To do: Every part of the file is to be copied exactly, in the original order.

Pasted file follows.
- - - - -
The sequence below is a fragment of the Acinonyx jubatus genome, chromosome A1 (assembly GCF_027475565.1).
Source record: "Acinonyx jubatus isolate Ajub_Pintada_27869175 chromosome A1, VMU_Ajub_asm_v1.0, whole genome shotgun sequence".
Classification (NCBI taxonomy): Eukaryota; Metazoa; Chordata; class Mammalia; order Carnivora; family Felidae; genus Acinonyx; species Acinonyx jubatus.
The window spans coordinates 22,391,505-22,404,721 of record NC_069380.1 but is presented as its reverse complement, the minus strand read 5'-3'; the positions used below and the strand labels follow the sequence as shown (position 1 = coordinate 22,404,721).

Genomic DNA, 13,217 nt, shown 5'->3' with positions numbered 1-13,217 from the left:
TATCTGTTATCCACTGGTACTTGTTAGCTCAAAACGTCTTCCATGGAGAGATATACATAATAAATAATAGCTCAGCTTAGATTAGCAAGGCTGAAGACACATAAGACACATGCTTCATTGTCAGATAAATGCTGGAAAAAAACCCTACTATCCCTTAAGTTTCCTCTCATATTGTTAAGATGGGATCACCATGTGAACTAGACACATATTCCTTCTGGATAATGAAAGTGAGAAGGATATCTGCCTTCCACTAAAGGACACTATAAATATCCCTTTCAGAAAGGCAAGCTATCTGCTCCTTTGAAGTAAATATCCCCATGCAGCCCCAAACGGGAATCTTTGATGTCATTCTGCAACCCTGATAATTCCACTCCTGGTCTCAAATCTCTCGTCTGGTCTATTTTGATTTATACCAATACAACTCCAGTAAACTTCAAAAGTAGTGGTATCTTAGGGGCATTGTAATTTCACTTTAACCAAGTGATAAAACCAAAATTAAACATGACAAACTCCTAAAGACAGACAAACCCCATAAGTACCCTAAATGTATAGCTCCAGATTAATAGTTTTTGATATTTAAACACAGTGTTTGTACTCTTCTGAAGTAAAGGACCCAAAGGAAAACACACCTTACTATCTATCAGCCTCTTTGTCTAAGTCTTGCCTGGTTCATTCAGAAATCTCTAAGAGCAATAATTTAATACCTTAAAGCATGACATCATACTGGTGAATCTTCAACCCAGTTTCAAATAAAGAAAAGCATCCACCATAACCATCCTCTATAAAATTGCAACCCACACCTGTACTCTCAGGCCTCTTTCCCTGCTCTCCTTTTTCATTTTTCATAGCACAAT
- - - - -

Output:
The sequence below is a fragment of the Acinonyx jubatus genome, chromosome A1 (assembly GCF_027475565.1).
Source record: "Acinonyx jubatus isolate Ajub_Pintada_27869175 chromosome A1, VMU_Ajub_asm_v1.0, whole genome shotgun sequence".
Classification (NCBI taxonomy): Eukaryota; Metazoa; Chordata; class Mammalia; order Carnivora; family Felidae; genus Acinonyx; species Acinonyx jubatus.
The window spans coordinates 22,391,505-22,404,721 of record NC_069380.1 but is presented as its reverse complement, the minus strand read 5'-3'; the positions used below and the strand labels follow the sequence as shown (position 1 = coordinate 22,404,721).

Genomic DNA, 13,217 nt, shown 5'->3' with positions numbered 1-13,217 from the left:
TATCTGTTATCCACTGGTACTTGTTAGCTCAAAACGTCTTCCATGGAGAGATATACATAATAAATAATAGCTCAGCTTAGATTAGCAAGGCTGAAGACACATAAGACACATGCTTCATTGTCAGATAAATGCTGGAAAAAAACCCTACTATCCCTTAAGTTTCCTCTCATATTGTTAAGATGGGATCACCATGTGAACTAGACACATATTCCTTCTGGATAATGAAAGTGAGAAGGATATCTGCCTTCCACTAAAGGACACTATAAATATCCCTTTCAGAAAGGCAAGCTATCTGCTCCTTTGAAGTAAATATCCCCATGCAGCCCCAAACGGGAATCTTTGATGTCATTCTGCAACCCTGATAATTCCACTCCTGGTCTCAAATCTCTCGTCTGGTCTATTTTGATTTATACCAATACAACTCCAGTAAACTTCAAAAGTAGTGGTATCTTAGGGGCATTGTAATTTCACTTTAACCAAGTGATAAAACCAAAATTAAACATGACAAACTCCTAAAGACAGACAAACCCCATAAGTACCCTAAATGTATAGCTCCAGATTAATAGTTTTTGATATTTAAACACAGTGTTTGTACTCTTCTGAAGTAAAGGACCCAAAGGAAAACACACCTTACTATCTATCAGCCTCTTTGTCTAAGTCTTGCCTGGTTCATTCAGAAATCTCTAAGAGCAATAATTTAATACCTTAAAGCATGACATCATACTGGTGAATCTTCAACCCAGTTTCAAATAAAGAAAAGCATCCACCATAACCATCCTCTATAAAATTGCAACCCACACCTGTACTCTCAGGCCTCTTTCCCTGCTCTCCTTTTTCATTTTTCATAGCACAAT